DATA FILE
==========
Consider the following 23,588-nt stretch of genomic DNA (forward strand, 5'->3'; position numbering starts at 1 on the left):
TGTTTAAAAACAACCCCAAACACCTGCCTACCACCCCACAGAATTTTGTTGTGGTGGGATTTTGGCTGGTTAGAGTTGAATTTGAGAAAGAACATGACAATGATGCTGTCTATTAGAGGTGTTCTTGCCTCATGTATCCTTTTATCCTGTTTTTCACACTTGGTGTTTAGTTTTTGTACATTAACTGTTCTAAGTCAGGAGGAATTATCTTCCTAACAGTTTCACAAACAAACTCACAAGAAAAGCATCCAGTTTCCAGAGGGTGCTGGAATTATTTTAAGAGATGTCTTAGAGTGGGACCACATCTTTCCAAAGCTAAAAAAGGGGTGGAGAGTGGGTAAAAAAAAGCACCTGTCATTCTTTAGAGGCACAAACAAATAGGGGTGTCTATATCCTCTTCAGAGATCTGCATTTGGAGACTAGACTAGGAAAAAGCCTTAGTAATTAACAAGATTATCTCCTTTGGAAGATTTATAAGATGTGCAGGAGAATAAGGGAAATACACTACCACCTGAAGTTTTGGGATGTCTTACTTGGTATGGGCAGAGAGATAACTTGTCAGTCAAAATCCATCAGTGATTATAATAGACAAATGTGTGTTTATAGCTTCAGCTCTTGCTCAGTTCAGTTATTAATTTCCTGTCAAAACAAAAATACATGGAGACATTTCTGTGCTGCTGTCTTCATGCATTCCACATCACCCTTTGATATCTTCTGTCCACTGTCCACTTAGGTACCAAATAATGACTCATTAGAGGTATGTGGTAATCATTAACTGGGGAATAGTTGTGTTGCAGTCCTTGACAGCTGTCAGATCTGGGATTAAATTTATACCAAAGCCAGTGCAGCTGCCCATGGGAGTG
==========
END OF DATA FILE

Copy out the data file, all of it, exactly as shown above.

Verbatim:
Consider the following 23,588-nt stretch of genomic DNA (forward strand, 5'->3'; position numbering starts at 1 on the left):
TGTTTAAAAACAACCCCAAACACCTGCCTACCACCCCACAGAATTTTGTTGTGGTGGGATTTTGGCTGGTTAGAGTTGAATTTGAGAAAGAACATGACAATGATGCTGTCTATTAGAGGTGTTCTTGCCTCATGTATCCTTTTATCCTGTTTTTCACACTTGGTGTTTAGTTTTTGTACATTAACTGTTCTAAGTCAGGAGGAATTATCTTCCTAACAGTTTCACAAACAAACTCACAAGAAAAGCATCCAGTTTCCAGAGGGTGCTGGAATTATTTTAAGAGATGTCTTAGAGTGGGACCACATCTTTCCAAAGCTAAAAAAGGGGTGGAGAGTGGGTAAAAAAAAGCACCTGTCATTCTTTAGAGGCACAAACAAATAGGGGTGTCTATATCCTCTTCAGAGATCTGCATTTGGAGACTAGACTAGGAAAAAGCCTTAGTAATTAACAAGATTATCTCCTTTGGAAGATTTATAAGATGTGCAGGAGAATAAGGGAAATACACTACCACCTGAAGTTTTGGGATGTCTTACTTGGTATGGGCAGAGAGATAACTTGTCAGTCAAAATCCATCAGTGATTATAATAGACAAATGTGTGTTTATAGCTTCAGCTCTTGCTCAGTTCAGTTATTAATTTCCTGTCAAAACAAAAATACATGGAGACATTTCTGTGCTGCTGTCTTCATGCATTCCACATCACCCTTTGATATCTTCTGTCCACTGTCCACTTAGGTACCAAATAATGACTCATTAGAGGTATGTGGTAATCATTAACTGGGGAATAGTTGTGTTGCAGTCCTTGACAGCTGTCAGATCTGGGATTAAATTTATACCAAAGCCAGTGCAGCTGCCCATGGGAGTG